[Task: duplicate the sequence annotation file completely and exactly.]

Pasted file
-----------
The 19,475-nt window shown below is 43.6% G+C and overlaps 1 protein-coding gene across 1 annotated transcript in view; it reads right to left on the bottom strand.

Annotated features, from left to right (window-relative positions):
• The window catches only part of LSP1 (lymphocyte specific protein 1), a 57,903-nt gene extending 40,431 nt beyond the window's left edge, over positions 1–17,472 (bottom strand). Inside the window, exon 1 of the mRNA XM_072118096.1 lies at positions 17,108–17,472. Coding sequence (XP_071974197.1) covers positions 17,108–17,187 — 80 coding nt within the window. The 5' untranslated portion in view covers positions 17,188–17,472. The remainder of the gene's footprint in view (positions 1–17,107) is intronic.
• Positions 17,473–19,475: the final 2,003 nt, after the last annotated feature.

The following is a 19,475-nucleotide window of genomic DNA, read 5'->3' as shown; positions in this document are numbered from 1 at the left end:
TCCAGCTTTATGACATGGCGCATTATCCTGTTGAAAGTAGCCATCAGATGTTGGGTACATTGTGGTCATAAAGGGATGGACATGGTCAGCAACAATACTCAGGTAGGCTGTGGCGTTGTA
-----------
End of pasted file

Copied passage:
The 19,475-nt window shown below is 43.6% G+C and overlaps 1 protein-coding gene across 1 annotated transcript in view; it reads right to left on the bottom strand.

Annotated features, from left to right (window-relative positions):
• The window catches only part of LSP1 (lymphocyte specific protein 1), a 57,903-nt gene extending 40,431 nt beyond the window's left edge, over positions 1–17,472 (bottom strand). Inside the window, exon 1 of the mRNA XM_072118096.1 lies at positions 17,108–17,472. Coding sequence (XP_071974197.1) covers positions 17,108–17,187 — 80 coding nt within the window. The 5' untranslated portion in view covers positions 17,188–17,472. The remainder of the gene's footprint in view (positions 1–17,107) is intronic.
• Positions 17,473–19,475: the final 2,003 nt, after the last annotated feature.

The following is a 19,475-nucleotide window of genomic DNA, read 5'->3' as shown; positions in this document are numbered from 1 at the left end:
TCCAGCTTTATGACATGGCGCATTATCCTGTTGAAAGTAGCCATCAGATGTTGGGTACATTGTGGTCATAAAGGGATGGACATGGTCAGCAACAATACTCAGGTAGGCTGTGGCGTTGTA